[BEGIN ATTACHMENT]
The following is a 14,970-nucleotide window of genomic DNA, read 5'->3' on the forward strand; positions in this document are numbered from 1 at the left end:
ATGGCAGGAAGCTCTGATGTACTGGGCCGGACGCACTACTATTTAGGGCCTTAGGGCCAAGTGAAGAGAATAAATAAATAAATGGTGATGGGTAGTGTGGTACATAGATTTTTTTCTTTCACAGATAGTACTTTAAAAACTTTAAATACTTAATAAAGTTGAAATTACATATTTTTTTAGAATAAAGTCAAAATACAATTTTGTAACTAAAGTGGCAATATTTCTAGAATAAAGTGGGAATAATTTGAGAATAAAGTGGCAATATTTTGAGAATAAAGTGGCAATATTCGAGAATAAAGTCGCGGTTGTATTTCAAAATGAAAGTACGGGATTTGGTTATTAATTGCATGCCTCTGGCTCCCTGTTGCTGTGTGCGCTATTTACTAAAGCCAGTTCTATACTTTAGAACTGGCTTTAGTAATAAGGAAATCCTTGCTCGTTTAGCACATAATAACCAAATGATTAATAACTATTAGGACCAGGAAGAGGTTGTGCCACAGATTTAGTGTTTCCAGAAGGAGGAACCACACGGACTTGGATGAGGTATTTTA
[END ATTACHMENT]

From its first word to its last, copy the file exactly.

The following is a 14,970-nucleotide window of genomic DNA, read 5'->3' on the forward strand; positions in this document are numbered from 1 at the left end:
ATGGCAGGAAGCTCTGATGTACTGGGCCGGACGCACTACTATTTAGGGCCTTAGGGCCAAGTGAAGAGAATAAATAAATAAATGGTGATGGGTAGTGTGGTACATAGATTTTTTTCTTTCACAGATAGTACTTTAAAAACTTTAAATACTTAATAAAGTTGAAATTACATATTTTTTTAGAATAAAGTCAAAATACAATTTTGTAACTAAAGTGGCAATATTTCTAGAATAAAGTGGGAATAATTTGAGAATAAAGTGGCAATATTTTGAGAATAAAGTGGCAATATTCGAGAATAAAGTCGCGGTTGTATTTCAAAATGAAAGTACGGGATTTGGTTATTAATTGCATGCCTCTGGCTCCCTGTTGCTGTGTGCGCTATTTACTAAAGCCAGTTCTATACTTTAGAACTGGCTTTAGTAATAAGGAAATCCTTGCTCGTTTAGCACATAATAACCAAATGATTAATAACTATTAGGACCAGGAAGAGGTTGTGCCACAGATTTAGTGTTTCCAGAAGGAGGAACCACACGGACTTGGATGAGGTATTTTA